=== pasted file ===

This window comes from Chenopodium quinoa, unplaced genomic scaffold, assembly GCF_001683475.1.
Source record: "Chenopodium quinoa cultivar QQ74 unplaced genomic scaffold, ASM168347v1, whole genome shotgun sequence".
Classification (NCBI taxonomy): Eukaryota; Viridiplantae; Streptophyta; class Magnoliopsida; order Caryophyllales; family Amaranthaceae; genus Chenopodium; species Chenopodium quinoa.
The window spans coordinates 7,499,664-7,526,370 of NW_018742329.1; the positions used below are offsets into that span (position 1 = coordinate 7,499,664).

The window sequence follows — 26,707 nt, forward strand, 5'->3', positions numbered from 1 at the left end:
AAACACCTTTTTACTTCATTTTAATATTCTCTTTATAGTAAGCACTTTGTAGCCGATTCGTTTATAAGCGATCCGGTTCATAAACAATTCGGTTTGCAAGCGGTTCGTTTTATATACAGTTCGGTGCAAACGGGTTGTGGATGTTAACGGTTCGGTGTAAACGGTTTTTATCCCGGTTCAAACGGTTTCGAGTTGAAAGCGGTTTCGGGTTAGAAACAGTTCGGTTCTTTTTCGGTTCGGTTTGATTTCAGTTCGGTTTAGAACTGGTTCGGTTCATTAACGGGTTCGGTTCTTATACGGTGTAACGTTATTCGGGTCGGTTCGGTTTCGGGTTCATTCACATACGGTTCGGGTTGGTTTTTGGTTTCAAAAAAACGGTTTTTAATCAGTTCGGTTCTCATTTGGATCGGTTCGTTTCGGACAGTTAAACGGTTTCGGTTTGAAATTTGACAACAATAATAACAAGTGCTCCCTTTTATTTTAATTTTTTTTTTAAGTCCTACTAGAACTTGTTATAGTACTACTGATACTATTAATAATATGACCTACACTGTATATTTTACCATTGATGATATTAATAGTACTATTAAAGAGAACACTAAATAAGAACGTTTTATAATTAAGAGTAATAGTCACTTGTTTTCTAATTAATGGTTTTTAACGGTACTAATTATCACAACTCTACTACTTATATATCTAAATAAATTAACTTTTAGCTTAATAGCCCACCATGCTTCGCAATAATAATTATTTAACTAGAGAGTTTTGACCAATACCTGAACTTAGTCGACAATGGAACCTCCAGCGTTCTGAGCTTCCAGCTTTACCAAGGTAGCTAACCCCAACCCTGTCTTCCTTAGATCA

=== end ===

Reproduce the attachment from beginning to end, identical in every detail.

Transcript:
This window comes from Chenopodium quinoa, unplaced genomic scaffold, assembly GCF_001683475.1.
Source record: "Chenopodium quinoa cultivar QQ74 unplaced genomic scaffold, ASM168347v1, whole genome shotgun sequence".
Classification (NCBI taxonomy): Eukaryota; Viridiplantae; Streptophyta; class Magnoliopsida; order Caryophyllales; family Amaranthaceae; genus Chenopodium; species Chenopodium quinoa.
The window spans coordinates 7,499,664-7,526,370 of NW_018742329.1; the positions used below are offsets into that span (position 1 = coordinate 7,499,664).

The window sequence follows — 26,707 nt, forward strand, 5'->3', positions numbered from 1 at the left end:
AAACACCTTTTTACTTCATTTTAATATTCTCTTTATAGTAAGCACTTTGTAGCCGATTCGTTTATAAGCGATCCGGTTCATAAACAATTCGGTTTGCAAGCGGTTCGTTTTATATACAGTTCGGTGCAAACGGGTTGTGGATGTTAACGGTTCGGTGTAAACGGTTTTTATCCCGGTTCAAACGGTTTCGAGTTGAAAGCGGTTTCGGGTTAGAAACAGTTCGGTTCTTTTTCGGTTCGGTTTGATTTCAGTTCGGTTTAGAACTGGTTCGGTTCATTAACGGGTTCGGTTCTTATACGGTGTAACGTTATTCGGGTCGGTTCGGTTTCGGGTTCATTCACATACGGTTCGGGTTGGTTTTTGGTTTCAAAAAAACGGTTTTTAATCAGTTCGGTTCTCATTTGGATCGGTTCGTTTCGGACAGTTAAACGGTTTCGGTTTGAAATTTGACAACAATAATAACAAGTGCTCCCTTTTATTTTAATTTTTTTTTTAAGTCCTACTAGAACTTGTTATAGTACTACTGATACTATTAATAATATGACCTACACTGTATATTTTACCATTGATGATATTAATAGTACTATTAAAGAGAACACTAAATAAGAACGTTTTATAATTAAGAGTAATAGTCACTTGTTTTCTAATTAATGGTTTTTAACGGTACTAATTATCACAACTCTACTACTTATATATCTAAATAAATTAACTTTTAGCTTAATAGCCCACCATGCTTCGCAATAATAATTATTTAACTAGAGAGTTTTGACCAATACCTGAACTTAGTCGACAATGGAACCTCCAGCGTTCTGAGCTTCCAGCTTTACCAAGGTAGCTAACCCCAACCCTGTCTTCCTTAGATCA